Title: Back in the Day
Director: Michael Rosenbaum
Starring: Michael Rosenbaum, Morena Baccarin, Harland Williams, Nick Swardson, Kristoffer Polaha and Isaiah Mustafa
Seeking guidance from your childhood friends who know you the best as you struggle with making the right professional and personal life plans can be a life affirming process. That theme is prevalent in the new comedy ‘Back in the Day,’ which is being released on VOD tomorrow, with an exclusive theatrical engagement to begin on Friday in Indiana, and a national rollout to follow on January 17. Not only does the main character in the independent movie, Jim Owens, reflect on the meaning of where his career has taken him as he travels back to his hometown to reunite with his school friends, so does first-time filmmaker Michael Rosenbaum. The former ‘Smallville’ star, who made his feature film writing and directorial debuts with the movie, shot the project in his hometown in Indiana with the support of his old community. With the help of his friends and neighbors, the emerging filmmaker smartly infused his own experiences to create a genuine exploration of the processes people go through in order to find what truly makes them happy.
‘Back in the Day’ follows Jim (Rosenbaum), a somewhat successful Hollywood actor who’s dealing with the grind of everyday life that L.A. offers, and he’s bordering on a midlife crisis. But in an effort to help him move forward with his life, he listens to his friends and returns home to Indiana to attend his 20th high school reunion.
Not only does Jim have to contend with his high school friends, including Ron Freeman (Nick Swardson), Skunk (Harland Williams), Len (Kristoffer Polaha) and T (Isaiah Mustafa), he also must deal with his old rivalries as he relieves his glory days. But he begins to ponder if going back was the right decision, as the over-the-top weekend of beer-fueled barbeques and hitting the strip leads to taking revenge on an old high school principal (Mike Hagerty). Jim also revisits and old romance with Lori (Morena Baccarin), and possibly complicates her approaching wedding, which gets him into trouble with his friends and especially their wives.
Rosenbaum, who first gained directing experience by helming the 2007 ‘Smallville’ episode ‘Freak,’ as well as the 2012 short horror mystery film ‘Fade Into You,’ offered an authentic, relatable glimpse into many people’s everyday lives with ‘Back in the Day.’ Courageously reflecting on his own friendships and experiences growing up in Indiana before moving to Los Angeles to start acting, the filmmaker showcased the common misconceptions people form about their old friends and classmates once they enter adulthood. Jim reflects many people’s drive to prove they’re happier than everyone else, particularly those who feel the need to exaggerate and enhance their achievements. Rosenbaum both realistically wrote and played the struggling protagonist as thinking he needed to prove to his old friends and principal that he has grown and accepted his successes. But it isn’t until he sees everyone truly content with their jobs and relationships that he begins to understand that he’s living the life he truly wants to in California, even though he doesn’t have as much to show for it as he had originally hoped.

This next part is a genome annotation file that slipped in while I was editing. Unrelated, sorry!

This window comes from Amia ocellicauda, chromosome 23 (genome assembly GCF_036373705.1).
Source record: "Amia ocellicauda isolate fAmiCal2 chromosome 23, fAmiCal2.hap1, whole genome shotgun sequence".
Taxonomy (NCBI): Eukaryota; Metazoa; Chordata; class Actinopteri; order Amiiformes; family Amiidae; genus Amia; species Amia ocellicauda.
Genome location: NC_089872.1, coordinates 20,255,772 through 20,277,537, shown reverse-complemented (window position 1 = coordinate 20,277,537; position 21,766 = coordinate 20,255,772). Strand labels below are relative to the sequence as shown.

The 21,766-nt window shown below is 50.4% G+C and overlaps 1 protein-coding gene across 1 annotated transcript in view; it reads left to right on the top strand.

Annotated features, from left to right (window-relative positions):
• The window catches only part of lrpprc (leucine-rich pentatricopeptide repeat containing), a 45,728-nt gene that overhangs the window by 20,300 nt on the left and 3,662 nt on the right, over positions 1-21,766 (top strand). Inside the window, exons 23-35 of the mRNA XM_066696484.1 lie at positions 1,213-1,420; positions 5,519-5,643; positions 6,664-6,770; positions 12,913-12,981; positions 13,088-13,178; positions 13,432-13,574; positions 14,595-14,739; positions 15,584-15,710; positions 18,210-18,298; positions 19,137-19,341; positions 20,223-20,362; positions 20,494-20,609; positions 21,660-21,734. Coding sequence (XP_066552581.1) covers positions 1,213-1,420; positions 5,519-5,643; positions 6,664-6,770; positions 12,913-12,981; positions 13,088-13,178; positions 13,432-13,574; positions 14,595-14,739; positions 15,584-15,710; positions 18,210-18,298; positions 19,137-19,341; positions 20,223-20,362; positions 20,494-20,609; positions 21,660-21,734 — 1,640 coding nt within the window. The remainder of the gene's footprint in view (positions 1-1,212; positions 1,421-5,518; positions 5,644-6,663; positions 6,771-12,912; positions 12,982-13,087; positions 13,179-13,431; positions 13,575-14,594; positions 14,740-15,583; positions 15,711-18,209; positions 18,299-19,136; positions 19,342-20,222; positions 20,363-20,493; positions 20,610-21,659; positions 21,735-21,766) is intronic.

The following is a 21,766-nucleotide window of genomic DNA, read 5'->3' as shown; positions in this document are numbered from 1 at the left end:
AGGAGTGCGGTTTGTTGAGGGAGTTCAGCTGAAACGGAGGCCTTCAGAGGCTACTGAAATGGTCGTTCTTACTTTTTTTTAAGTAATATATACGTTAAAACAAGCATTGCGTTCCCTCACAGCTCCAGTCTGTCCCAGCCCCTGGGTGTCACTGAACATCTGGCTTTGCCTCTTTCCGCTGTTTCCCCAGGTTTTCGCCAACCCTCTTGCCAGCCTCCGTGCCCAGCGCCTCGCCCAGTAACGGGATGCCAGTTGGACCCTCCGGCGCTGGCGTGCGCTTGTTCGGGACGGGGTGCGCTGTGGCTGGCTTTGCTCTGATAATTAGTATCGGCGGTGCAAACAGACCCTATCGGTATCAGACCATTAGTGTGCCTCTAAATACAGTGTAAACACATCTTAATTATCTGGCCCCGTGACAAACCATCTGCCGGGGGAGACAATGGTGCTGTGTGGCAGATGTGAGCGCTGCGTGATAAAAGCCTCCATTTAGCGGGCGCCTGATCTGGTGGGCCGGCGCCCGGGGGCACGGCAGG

The actors cast in ‘Back in the Day’ all brought a sentimental insight to their characters’ humor, which helped them all connect on the set. Rosenbaum hired actors he’s friends with and has previously worked with, including Williams and Jay Ferguson, who plays Lori’s fiancé, Mark, as well as actors he instantly clicked with, including Baccain, Swardson and Mustafa, which helped forge a genuine connections in ‘Back in the Day.’ Whether Jim is leading his friends to play jokes on each other and the neighborhood, such as vandalizing their former principal’s house for continuing to look down on them, or discussing his lingering romantic feelings for Lori with Len, Skunk and T, the cast naturally exhibited genuine chemistry with each other throughout the comedy.
Not only did the authentic bonds between Rosenbaum and his co-stars create a humorous exploration of the insecurities and competitiveness people feel around those who expect success from them, the film also features genuine locations that reflect how everyone has settled into their lives. Production designer Emily Bloom created sincere middle-class homes throughout Jim’s hometown of Newburgh, Indiana. Despite being comfortable to the flashier neighborhoods he’s become accustomed to in Los Angeles, Jim longs for and cherishes the comfort he immediately feels when he walks back into the homes of Len, Skunk and the rest of his childhood friends. The director smartly and bravely chose to shoot ‘Back in the Day’ in his hometown in Indiana, instead of in the luxuries of Los Angeles, which allowed Bloom to truly capture the look of the Midwest. From the country-inspired homes and bars Jim’s friends lived in and frequented, to the humble church and high school they attended, Bloom helped contribute to the small-town feeling Rosenbaum was aiming to capture.
‘Back in the Day’ is a comedic, heartfelt effort from first-time feature film writer-director Rosenbaum, who genuinely reflected on his own experiences to make a relatable movie about how people glorify the past, as well as their friends and colleagues, without ever knowing the full truth. While Jim is living the American dream in Hollywood, working as a moderately successful actor, he begins to envy his friends who have seemingly normal relationships and jobs. It isn’t until he witnesses the amount of effort his childhood friends have to put into their marriages and relationships that he realizes it isn’t where you live or who you’re with that completely makes you happy; everyone has to first be happy within themselves, and take control of their lives, that they’ll finally be content.
Written by: Karen Benardello